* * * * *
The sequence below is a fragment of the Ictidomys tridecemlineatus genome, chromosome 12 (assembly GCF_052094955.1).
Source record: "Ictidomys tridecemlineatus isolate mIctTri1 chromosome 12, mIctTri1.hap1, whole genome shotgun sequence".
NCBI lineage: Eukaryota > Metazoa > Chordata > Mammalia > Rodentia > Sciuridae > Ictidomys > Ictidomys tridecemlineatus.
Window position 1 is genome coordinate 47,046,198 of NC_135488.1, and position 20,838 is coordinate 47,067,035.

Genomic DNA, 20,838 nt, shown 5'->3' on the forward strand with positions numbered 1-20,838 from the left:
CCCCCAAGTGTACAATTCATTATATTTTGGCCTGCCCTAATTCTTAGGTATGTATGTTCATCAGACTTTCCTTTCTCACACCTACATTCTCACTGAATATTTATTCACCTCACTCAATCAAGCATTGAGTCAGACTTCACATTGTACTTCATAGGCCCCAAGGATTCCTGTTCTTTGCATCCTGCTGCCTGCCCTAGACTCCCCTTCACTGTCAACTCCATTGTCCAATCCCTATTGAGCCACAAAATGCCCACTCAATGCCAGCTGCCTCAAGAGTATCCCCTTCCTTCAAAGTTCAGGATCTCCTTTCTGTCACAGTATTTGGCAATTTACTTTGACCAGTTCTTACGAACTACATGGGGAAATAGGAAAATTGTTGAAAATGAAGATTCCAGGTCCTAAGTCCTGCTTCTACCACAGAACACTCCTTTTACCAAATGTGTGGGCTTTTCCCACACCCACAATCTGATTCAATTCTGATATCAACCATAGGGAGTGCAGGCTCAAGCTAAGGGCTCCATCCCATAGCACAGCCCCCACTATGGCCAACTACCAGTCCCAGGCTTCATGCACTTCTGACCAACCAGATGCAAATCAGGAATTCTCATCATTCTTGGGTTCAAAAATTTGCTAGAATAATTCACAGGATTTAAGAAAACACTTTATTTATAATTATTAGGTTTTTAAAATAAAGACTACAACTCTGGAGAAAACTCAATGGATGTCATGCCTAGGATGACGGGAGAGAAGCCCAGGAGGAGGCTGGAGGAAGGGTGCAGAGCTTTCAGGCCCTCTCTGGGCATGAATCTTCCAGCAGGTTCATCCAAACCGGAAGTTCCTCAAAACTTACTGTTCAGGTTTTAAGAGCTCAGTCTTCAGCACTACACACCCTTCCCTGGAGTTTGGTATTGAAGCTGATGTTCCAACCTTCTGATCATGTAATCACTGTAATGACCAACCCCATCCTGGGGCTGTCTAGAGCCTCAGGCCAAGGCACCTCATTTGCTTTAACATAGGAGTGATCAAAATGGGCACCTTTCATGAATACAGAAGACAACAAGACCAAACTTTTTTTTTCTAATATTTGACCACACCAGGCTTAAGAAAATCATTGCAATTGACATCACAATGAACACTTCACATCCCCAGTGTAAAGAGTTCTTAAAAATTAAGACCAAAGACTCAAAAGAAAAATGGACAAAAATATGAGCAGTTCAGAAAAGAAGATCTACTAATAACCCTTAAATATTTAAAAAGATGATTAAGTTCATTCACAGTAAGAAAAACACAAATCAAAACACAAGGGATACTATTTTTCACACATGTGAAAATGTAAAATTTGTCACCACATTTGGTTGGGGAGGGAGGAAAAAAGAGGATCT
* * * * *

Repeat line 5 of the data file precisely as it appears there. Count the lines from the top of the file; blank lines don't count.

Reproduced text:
Genomic DNA, 20,838 nt, shown 5'->3' on the forward strand with positions numbered 1-20,838 from the left: